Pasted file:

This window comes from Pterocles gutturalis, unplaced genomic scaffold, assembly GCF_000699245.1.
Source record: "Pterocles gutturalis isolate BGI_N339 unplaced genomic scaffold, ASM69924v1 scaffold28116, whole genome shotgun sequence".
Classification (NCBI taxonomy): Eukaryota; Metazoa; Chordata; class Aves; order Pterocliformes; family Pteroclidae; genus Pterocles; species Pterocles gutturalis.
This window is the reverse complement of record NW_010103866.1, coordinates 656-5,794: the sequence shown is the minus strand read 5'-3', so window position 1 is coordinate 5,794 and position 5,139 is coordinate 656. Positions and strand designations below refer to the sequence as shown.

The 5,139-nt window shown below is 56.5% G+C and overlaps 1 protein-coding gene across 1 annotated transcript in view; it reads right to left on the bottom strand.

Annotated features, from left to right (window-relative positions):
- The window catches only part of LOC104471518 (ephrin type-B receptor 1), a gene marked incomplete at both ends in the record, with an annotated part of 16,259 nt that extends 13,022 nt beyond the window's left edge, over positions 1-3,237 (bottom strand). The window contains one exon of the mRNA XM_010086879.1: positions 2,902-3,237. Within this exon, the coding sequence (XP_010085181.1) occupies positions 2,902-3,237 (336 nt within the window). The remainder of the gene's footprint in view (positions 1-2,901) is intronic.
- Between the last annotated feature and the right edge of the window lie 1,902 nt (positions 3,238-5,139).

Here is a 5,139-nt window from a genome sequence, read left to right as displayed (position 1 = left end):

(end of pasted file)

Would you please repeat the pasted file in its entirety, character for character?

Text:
This window comes from Pterocles gutturalis, unplaced genomic scaffold, assembly GCF_000699245.1.
Source record: "Pterocles gutturalis isolate BGI_N339 unplaced genomic scaffold, ASM69924v1 scaffold28116, whole genome shotgun sequence".
Classification (NCBI taxonomy): Eukaryota; Metazoa; Chordata; class Aves; order Pterocliformes; family Pteroclidae; genus Pterocles; species Pterocles gutturalis.
This window is the reverse complement of record NW_010103866.1, coordinates 656-5,794: the sequence shown is the minus strand read 5'-3', so window position 1 is coordinate 5,794 and position 5,139 is coordinate 656. Positions and strand designations below refer to the sequence as shown.

The 5,139-nt window shown below is 56.5% G+C and overlaps 1 protein-coding gene across 1 annotated transcript in view; it reads right to left on the bottom strand.

Annotated features, from left to right (window-relative positions):
- The window catches only part of LOC104471518 (ephrin type-B receptor 1), a gene marked incomplete at both ends in the record, with an annotated part of 16,259 nt that extends 13,022 nt beyond the window's left edge, over positions 1-3,237 (bottom strand). The window contains one exon of the mRNA XM_010086879.1: positions 2,902-3,237. Within this exon, the coding sequence (XP_010085181.1) occupies positions 2,902-3,237 (336 nt within the window). The remainder of the gene's footprint in view (positions 1-2,901) is intronic.
- Between the last annotated feature and the right edge of the window lie 1,902 nt (positions 3,238-5,139).

Here is a 5,139-nt window from a genome sequence, read left to right as displayed (position 1 = left end):